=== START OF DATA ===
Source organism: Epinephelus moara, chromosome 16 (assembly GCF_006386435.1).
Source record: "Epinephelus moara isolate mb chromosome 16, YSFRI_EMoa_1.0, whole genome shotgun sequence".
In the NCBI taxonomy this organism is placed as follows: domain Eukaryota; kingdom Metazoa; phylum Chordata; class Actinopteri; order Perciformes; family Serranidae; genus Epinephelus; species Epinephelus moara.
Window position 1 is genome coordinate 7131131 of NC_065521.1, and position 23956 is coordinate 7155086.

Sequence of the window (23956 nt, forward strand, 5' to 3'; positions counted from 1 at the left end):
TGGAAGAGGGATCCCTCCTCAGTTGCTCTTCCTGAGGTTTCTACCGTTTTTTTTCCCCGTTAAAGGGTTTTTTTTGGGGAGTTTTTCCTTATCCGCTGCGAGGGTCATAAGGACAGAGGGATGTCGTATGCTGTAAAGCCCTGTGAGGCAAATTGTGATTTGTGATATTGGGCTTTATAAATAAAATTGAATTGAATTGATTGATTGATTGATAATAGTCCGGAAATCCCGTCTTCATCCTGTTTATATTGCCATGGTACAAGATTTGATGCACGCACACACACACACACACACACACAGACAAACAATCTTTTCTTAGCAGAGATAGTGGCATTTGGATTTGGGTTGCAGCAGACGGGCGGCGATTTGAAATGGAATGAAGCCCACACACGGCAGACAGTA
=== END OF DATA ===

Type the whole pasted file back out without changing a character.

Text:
Source organism: Epinephelus moara, chromosome 16 (assembly GCF_006386435.1).
Source record: "Epinephelus moara isolate mb chromosome 16, YSFRI_EMoa_1.0, whole genome shotgun sequence".
In the NCBI taxonomy this organism is placed as follows: domain Eukaryota; kingdom Metazoa; phylum Chordata; class Actinopteri; order Perciformes; family Serranidae; genus Epinephelus; species Epinephelus moara.
Window position 1 is genome coordinate 7131131 of NC_065521.1, and position 23956 is coordinate 7155086.

Sequence of the window (23956 nt, forward strand, 5' to 3'; positions counted from 1 at the left end):
TGGAAGAGGGATCCCTCCTCAGTTGCTCTTCCTGAGGTTTCTACCGTTTTTTTTCCCCGTTAAAGGGTTTTTTTTGGGGAGTTTTTCCTTATCCGCTGCGAGGGTCATAAGGACAGAGGGATGTCGTATGCTGTAAAGCCCTGTGAGGCAAATTGTGATTTGTGATATTGGGCTTTATAAATAAAATTGAATTGAATTGATTGATTGATTGATAATAGTCCGGAAATCCCGTCTTCATCCTGTTTATATTGCCATGGTACAAGATTTGATGCACGCACACACACACACACACACACACAGACAAACAATCTTTTCTTAGCAGAGATAGTGGCATTTGGATTTGGGTTGCAGCAGACGGGCGGCGATTTGAAATGGAATGAAGCCCACACACGGCAGACAGTA